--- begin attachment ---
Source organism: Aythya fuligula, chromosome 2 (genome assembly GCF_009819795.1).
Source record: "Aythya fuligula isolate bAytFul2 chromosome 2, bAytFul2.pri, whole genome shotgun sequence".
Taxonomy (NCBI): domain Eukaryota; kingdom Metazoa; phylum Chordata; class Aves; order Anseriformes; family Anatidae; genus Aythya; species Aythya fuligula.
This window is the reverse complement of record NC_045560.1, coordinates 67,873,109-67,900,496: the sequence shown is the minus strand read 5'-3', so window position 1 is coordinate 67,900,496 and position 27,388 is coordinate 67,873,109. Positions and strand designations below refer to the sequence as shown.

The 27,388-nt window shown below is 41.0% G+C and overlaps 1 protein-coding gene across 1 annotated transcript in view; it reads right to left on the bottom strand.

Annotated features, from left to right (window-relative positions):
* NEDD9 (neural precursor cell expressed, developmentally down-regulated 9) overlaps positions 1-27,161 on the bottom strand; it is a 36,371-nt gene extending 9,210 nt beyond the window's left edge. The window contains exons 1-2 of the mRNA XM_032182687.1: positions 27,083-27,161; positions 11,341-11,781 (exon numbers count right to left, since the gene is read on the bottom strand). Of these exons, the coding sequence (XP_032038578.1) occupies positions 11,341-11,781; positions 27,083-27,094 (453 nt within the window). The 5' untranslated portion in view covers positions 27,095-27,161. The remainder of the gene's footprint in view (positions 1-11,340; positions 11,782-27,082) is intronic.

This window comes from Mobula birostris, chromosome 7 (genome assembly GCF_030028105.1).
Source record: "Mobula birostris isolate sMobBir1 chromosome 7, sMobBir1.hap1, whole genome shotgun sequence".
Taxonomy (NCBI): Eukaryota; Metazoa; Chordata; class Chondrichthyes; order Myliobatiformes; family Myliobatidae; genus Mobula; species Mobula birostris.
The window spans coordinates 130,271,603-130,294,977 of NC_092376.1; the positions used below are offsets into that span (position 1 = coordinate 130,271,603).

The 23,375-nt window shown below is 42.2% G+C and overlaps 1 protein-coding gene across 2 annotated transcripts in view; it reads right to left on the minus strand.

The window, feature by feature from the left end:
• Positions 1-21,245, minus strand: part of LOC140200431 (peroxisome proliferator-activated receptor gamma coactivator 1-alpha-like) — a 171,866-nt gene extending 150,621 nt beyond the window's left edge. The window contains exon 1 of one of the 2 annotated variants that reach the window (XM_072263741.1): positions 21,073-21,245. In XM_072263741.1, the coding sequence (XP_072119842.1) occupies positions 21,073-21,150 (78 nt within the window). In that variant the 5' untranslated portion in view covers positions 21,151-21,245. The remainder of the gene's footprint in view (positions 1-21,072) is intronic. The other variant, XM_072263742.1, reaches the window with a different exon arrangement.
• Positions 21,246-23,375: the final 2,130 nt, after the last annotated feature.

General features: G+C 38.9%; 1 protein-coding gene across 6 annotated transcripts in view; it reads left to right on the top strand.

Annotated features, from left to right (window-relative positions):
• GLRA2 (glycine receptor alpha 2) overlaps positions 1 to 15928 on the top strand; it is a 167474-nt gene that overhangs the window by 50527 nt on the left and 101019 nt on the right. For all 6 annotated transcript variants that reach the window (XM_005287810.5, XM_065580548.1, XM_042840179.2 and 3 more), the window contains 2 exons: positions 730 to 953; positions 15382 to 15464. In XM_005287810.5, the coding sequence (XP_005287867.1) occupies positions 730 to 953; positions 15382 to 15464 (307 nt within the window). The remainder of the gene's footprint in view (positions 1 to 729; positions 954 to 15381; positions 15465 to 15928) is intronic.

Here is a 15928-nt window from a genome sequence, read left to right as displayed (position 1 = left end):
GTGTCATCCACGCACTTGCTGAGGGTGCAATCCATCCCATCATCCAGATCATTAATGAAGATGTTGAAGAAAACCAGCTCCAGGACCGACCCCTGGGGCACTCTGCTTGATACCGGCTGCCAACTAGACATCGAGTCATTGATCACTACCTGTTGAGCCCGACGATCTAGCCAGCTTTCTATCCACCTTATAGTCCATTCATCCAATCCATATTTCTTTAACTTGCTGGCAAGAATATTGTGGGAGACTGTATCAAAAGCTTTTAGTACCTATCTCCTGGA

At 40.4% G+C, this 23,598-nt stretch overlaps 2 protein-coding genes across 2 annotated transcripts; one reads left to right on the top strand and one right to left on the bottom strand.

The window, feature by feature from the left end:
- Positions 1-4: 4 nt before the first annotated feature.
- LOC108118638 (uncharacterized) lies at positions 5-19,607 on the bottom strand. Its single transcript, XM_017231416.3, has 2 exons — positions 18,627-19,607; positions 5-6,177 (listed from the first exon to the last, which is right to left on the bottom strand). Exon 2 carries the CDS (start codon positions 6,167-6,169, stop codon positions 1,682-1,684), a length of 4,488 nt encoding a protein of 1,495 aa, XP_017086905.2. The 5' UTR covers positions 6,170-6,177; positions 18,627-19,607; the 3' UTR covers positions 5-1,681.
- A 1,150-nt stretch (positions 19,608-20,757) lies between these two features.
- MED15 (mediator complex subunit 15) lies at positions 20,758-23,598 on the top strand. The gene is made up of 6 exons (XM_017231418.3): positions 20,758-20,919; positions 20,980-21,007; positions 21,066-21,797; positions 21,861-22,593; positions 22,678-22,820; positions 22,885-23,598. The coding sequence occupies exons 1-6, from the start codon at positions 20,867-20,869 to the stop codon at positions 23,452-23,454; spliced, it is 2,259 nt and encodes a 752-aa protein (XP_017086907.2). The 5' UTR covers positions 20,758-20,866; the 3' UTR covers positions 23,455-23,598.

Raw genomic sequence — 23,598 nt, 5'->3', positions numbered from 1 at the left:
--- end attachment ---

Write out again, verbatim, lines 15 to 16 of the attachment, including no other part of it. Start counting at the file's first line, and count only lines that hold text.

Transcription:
• Positions 21,246-23,375: the final 2,130 nt, after the last annotated feature.

General features: G+C 38.9%; 1 protein-coding gene across 6 annotated transcripts in view; it reads left to right on the top strand.